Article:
The market's fears aren't really unfounded, but it's important to know that Silver Wheaton gets a bigger chunk of silver from other mines like Penasquito and Antamina, with production from the latter even expected to rise, which could help offset part of the decline from San Dimas. Meanwhile, firmer metal prices should also help ease pressure on the streamer's top line. As it is, Silver Wheaton is among the lowest-cost and highest-margin companies in its peer group -- a position unlikely to change because of near-term production fluctuations. Most importantly, Silver Wheaton stock is already more attractive compared to streaming peers Royal Gold and Franco-Nevada, no matter which valuation metric you consider.

SLW Price to CFO Per Share (TTM) Chart

SLW Price to CFO Per Share (TTM) data by YCharts

While I'm not saying that issues at San Dimas won't hurt Silver Wheaton at all, I don't think the problem changes the investment thesis for the company -- and it's not like Primero won't try to address the concerns at the earliest. With part of the pessimism already baked into Silver Wheaton stock, long-term investors may want to get greedy while the market is fearful.

When 'strategic alternatives' isn't code for 'dying tomorrow'

Chuck Saletta (DHI Group): Staffing company DHI Group is probably best known for its technology recruiting site It's also struggling at the moment, as evidenced by its fourth quarter results where it turned in revenues excluding divestitures of around 11% below its year ago levels. DHI Group also lost $0.11 per share over the course of 2016, which was actually an improvement over the $0.21 per share it lost in 2015. 

As a result of its poor performance, the company is seeking out "strategic alternatives" and suspended forward looking guidance. If there's one thing the market doesn't like, it's uncertainty -- such as the uncertainty you get when you stop forward guidance. If there's another thing the market doesn't like, it's the phrase "strategic alternatives", which is frequently code for "a dying business on its way out the door."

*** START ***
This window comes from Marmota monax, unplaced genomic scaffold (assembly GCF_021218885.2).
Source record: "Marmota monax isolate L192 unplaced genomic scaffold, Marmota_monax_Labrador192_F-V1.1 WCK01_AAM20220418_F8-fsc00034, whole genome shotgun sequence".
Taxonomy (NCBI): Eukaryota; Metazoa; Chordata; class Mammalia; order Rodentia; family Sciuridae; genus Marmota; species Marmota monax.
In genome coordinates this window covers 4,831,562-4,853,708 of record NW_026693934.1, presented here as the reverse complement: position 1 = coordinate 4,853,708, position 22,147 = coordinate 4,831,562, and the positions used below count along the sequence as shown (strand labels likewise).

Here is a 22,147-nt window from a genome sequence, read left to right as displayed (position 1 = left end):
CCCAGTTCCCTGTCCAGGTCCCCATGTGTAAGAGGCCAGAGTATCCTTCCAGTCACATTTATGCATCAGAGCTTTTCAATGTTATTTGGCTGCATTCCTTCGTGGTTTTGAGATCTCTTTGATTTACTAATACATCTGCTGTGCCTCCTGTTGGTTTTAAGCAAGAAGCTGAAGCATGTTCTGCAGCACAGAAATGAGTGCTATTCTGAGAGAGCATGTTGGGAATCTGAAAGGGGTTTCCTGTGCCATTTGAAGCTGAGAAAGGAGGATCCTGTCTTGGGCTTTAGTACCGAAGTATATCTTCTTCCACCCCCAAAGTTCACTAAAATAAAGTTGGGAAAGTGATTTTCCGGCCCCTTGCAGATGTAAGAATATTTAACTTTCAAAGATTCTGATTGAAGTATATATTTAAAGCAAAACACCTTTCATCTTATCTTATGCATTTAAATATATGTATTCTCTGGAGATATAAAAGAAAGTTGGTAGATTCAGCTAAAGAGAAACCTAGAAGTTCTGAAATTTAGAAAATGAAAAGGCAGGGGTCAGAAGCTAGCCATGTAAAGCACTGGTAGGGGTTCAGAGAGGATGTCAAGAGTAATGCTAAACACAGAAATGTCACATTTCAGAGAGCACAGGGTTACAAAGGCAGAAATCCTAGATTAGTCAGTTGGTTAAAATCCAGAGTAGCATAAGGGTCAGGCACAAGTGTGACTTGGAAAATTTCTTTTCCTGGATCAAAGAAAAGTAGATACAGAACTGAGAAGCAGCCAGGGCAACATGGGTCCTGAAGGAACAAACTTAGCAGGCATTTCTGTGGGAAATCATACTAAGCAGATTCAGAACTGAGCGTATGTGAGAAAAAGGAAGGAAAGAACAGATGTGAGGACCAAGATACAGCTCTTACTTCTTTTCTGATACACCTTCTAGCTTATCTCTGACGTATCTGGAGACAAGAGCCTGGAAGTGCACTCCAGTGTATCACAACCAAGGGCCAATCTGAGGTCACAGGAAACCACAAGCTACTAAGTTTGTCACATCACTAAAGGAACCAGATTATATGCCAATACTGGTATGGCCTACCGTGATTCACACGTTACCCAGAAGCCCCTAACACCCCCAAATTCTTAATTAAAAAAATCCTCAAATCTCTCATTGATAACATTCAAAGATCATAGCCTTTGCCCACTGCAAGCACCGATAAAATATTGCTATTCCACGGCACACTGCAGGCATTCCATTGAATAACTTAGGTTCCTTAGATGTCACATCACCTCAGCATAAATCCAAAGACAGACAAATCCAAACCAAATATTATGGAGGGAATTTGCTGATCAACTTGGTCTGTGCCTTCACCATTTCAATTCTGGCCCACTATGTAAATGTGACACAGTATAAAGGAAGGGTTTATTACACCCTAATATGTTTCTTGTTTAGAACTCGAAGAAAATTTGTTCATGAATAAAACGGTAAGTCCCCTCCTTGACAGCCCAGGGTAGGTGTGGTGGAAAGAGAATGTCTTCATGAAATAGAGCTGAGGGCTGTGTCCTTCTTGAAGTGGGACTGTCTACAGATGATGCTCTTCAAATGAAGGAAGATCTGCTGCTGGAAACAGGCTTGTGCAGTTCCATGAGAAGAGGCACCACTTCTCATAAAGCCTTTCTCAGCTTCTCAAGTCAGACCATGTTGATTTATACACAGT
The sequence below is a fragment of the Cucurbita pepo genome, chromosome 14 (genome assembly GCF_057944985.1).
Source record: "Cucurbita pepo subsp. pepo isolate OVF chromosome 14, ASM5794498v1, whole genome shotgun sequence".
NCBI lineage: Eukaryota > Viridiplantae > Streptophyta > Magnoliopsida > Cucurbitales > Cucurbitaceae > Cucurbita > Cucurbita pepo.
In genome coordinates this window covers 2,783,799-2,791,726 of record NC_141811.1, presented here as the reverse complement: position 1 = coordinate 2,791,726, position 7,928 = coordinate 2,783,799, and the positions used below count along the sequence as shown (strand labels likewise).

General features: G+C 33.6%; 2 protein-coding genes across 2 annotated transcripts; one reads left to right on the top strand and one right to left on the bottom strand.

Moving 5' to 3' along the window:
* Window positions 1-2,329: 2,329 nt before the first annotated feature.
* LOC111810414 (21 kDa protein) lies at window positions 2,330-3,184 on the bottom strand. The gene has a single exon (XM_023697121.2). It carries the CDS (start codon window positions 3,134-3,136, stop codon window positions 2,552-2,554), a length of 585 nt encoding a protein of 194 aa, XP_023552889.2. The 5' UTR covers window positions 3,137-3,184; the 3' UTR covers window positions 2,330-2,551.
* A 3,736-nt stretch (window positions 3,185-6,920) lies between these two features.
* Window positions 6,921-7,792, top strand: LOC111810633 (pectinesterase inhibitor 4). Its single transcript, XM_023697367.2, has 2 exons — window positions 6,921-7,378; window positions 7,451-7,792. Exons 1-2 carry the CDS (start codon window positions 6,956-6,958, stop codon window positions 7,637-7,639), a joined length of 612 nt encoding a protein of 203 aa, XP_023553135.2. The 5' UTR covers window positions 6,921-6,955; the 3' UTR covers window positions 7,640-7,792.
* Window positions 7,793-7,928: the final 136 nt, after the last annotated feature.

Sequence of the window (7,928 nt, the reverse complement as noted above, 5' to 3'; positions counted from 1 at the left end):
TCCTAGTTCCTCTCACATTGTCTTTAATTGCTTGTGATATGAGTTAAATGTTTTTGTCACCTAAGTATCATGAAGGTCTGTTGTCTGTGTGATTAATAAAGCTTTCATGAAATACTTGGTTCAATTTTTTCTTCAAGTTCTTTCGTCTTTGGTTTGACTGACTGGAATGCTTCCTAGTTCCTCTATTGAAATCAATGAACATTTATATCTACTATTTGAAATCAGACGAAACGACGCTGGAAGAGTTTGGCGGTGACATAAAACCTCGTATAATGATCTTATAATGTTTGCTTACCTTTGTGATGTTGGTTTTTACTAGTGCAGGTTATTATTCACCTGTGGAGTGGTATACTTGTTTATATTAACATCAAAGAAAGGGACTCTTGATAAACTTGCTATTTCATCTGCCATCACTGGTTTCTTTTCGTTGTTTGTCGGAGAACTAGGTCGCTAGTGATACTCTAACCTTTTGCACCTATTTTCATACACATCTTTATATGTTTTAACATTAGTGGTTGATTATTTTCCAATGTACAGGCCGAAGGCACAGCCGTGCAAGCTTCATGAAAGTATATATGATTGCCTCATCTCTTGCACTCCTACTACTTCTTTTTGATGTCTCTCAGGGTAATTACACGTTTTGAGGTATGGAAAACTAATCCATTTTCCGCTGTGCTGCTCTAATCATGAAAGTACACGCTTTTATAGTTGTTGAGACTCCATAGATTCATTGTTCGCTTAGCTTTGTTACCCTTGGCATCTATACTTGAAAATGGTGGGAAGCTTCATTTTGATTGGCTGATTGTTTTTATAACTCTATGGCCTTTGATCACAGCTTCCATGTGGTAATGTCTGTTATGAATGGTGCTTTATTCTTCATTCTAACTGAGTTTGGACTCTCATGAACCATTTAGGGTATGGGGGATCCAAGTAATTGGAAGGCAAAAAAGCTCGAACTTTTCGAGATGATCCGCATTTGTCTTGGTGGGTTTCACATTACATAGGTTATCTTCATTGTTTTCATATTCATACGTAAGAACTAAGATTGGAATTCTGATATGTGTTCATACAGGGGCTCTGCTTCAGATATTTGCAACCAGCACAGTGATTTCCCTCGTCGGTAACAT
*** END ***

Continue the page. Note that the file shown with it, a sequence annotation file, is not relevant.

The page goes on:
Still, unlike many companies that have suspended guidance and started searching for strategic alternatives, DHI Group has a lot going for it. First and foremost, it remains on operationally reasonable footing. It threw off $44.6 million in cash from operations in 2016 and generated $32.9 million in free cash flow. At its recent market cap of $253.1 million, it trades at less than 8 times that trailing free cash flow. That's a sign that the market has already priced in significant pessimism.

It's important to remember that in its recent earnings announcement, DHI Group's CFO called out that the business remains profitable, even as it seeks out its strategic alternatives. In addition, DHI Group has a reasonable balance sheet, with a debt to equity ratio around 0.82 and a current ratio of 0.65. The debt to equity ratio indicates that the company has some financial flexibility to handle the rough times, and the current ratio above 0.5 indicates that it's not immediately cash strapped.

DHI group has a business that generates cash and a balance sheet that gives it breathing room, yet its market price reflects the pessimism of "strategic alternatives" and "no forward guidance." Whether it figures out a path to return to organic growth or it finds a suitor willing to buy it out as-is, DHI Group is poised for a future less rocky than implied by its share price. 

This article represents the opinion of the writer, who may disagree with the “official” recommendation position of a Motley Fool premium advisory service. We’re motley! Questioning an investing thesis -- even one of our own -- helps us all think critically about investing and make decisions that help us become smarter, happier, and richer.